The mini-lesson is a great time to include a whole group component from your math curriculum.  Last year my school used enVisions and I would often do the solve and share activity and show the video during the mini-lesson section.

Explain Rotations:

I would also use the mini-lesson time to go over the rotations for the day.  If there is a new rotation, I would make sure students understood what they were being asked to do. I might model a new game, show them how to use task cards, or show them how to use a math app on the iPad.

Now, I know you might be thinking…Jordan – that is a ton of things to cover in 5-15 minutes. Please know I do not do each thing I listed above every day.   If I did that would probably take the entire math block. I pick and choose different things each day to keep it fresh.  I also pick and choose my mini-lesson activities based on what fits the skill the best.  On Monday I might do a number talk and Tuesday we might create an anchor chart.  One thing I do make sure to review each day is the rotations.  By going over the rotations each day students know what they are supposed to be doing which leads to less interruptions when I am pulling small groups.

If you missed my past posts from my Math Rotations Blog Series, click below…

Check back Tuesday for more information about the Math Rotation process and management tips.

Math Rotations – Initial Set-Up

Math

Today’s focus is all about how I set up, plan, and start Math Rotations in my classroom.  The management piece and actual rotation ideas are coming in a later post.

Setting Up/Planning Math Rotations:

When I set-up Math Rotations I like to use the planning page below. Now that I’ve done them for a while I don’t always need to use the planning page, but it was definitely a good guide starting out.

Tips for Planning Your Math Rotations:
  • Pick a math unit.
  • Think of all of the skills your students will need to learn and divide that out over different days. (Example – Place Value.  Students will need to know how to read numbers, write numbers, write numbers in expanded form/notation, compare numbers, draw and count using place value model (base-10 blocks).
  • Plan your rotations with the set skills in mind (see more below for tips with rotation activity planning).*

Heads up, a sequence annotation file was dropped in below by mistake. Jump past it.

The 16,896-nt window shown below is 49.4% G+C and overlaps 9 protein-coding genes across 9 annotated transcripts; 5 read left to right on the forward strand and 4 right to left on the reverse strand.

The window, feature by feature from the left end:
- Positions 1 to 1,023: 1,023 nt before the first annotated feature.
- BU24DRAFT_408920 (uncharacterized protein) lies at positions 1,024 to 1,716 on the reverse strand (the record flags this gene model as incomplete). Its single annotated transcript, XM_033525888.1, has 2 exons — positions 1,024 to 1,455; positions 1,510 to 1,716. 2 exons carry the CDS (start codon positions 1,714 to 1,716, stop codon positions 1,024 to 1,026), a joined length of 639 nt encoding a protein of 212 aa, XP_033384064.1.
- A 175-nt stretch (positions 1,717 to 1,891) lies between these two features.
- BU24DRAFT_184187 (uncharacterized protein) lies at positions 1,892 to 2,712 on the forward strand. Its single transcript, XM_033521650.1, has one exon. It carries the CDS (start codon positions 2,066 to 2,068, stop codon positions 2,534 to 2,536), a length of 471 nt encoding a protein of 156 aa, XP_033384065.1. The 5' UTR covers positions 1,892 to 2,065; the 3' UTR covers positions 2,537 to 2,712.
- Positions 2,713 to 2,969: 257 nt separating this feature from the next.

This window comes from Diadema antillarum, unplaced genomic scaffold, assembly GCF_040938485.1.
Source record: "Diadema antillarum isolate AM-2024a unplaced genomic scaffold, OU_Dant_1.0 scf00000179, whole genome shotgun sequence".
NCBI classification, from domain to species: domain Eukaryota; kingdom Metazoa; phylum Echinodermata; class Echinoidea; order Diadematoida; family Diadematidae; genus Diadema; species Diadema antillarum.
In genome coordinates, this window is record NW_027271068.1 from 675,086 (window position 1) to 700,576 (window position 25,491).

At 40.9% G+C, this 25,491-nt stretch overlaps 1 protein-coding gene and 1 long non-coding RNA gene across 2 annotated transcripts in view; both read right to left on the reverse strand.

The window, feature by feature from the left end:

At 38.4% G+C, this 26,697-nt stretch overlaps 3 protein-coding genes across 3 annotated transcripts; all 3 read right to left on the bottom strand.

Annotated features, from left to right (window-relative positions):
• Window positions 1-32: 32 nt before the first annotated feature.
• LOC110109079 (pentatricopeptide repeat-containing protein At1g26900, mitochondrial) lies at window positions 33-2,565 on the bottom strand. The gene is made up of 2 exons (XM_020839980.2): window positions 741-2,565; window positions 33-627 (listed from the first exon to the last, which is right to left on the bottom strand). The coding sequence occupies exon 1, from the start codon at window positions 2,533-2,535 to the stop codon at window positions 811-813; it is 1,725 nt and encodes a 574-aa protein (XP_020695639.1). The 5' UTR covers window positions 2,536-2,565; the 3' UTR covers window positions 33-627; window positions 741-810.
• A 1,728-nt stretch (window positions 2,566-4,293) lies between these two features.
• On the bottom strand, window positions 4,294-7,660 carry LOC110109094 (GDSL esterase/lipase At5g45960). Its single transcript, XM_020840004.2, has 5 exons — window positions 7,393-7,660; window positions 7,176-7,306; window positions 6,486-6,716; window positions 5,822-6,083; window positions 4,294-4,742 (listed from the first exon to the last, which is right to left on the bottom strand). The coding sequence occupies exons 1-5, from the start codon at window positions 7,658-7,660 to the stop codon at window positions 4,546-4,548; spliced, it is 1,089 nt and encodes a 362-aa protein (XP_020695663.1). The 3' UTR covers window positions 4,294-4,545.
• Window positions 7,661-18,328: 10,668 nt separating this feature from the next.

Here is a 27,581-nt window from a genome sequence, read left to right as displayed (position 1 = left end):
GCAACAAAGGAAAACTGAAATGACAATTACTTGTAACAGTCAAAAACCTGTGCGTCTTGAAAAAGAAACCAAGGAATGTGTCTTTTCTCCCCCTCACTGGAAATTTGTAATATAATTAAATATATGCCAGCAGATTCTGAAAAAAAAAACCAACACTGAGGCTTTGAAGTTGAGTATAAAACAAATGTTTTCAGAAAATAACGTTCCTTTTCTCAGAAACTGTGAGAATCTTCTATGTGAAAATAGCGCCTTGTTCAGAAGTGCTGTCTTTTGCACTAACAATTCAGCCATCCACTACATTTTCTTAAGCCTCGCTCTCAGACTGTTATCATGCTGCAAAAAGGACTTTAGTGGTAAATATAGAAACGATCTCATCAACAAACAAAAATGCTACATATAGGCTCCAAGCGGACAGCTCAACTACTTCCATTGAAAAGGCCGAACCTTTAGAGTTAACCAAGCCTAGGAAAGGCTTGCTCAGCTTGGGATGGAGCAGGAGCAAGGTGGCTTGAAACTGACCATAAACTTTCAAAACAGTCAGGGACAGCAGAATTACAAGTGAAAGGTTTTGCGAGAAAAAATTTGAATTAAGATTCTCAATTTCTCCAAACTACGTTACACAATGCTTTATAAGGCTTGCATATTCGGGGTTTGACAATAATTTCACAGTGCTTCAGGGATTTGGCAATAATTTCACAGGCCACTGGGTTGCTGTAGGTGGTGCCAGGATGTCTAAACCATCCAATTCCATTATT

• Use the planning page to help keep your essential questions, vocabulary, and standards as a focus. It also provides space to plan your mini-lesson, homework, and what you would do with teacher time with three groups.  (I know you’re thinking – wait – I thought you said you pull four groups.  I do – but typically two of the groups repeat.  I might have two groups working on the more challenging things or two groups working on more of the on-level skills.)

*I will share ideas for the actual rotations later, but I always try to make sure it includes activities that are covering our current skill or reviewing past skills.  You also want to make sure you are planning activities that your kids will be able to do pretty independently.  You do not want them interrupting you a billion times when you are working with your small group during Teacher Time.

Starting Math Rotations:

Math Rotations are like anything new you introduce to your class.  When introducing something new, you always want to start slow and give it a chance.  My first day I did Math Rotations with my class it felt chaotic, we had a fire drill in the middle of it, and it didn’t go as I had intended.  I didn’t give up.  I gave it a few more days and as the kids and I both got into the routine it made my math block time more efficient and students were more engaged.

Here are a few tips to consider when starting Math Rotations:
  • Slowly introduce each step. I would not expect Math Rotations to be up and running fully day one.  Introduce each part of the rotation, what they need to do; what the expectations are….slowly.
  • Model, model, model, and model some more. I cannot say enough about this tip.  Modeling is the key to making this successful. Model how to go to your first rotation.  Model how to get the materials. Model how to transition to the next rotation.  Model how to clean up.  The more you model – the smoother this will go.
  • Do not pull groups right away. Obviously I know that the big reason to use this is to be able to pull small groups every day during rotations. But, I highly recommend you wait a day or two (or more depending on your kids) to pull groups.  Take the first day or two to go around while your kids are at the rotations and help make sure they know what to do.  Spending one to two days at the beginning to help get them started will make it easier in the long run for you to pull groups with fewer interruptions.

If you missed my past posts from my Math Rotations Blog Series, click below…

Check back tomorrow for more information about mini-lessons for Math Rotations.



Math Rotations – Creating Groups

Math

Today’s focus in my Math Rotations blog series is on how I group students for Math Rotations.  This post will cover how I group students, number of groups, and how I use flexible grouping for Math Rotations.

How I Group Students:

I group students for math groups using a pre-test.  Last year I created pre-tests for each large unit I teach, for example, place value, addition, subtraction, graphing, shapes, etc. and use that to form my groups.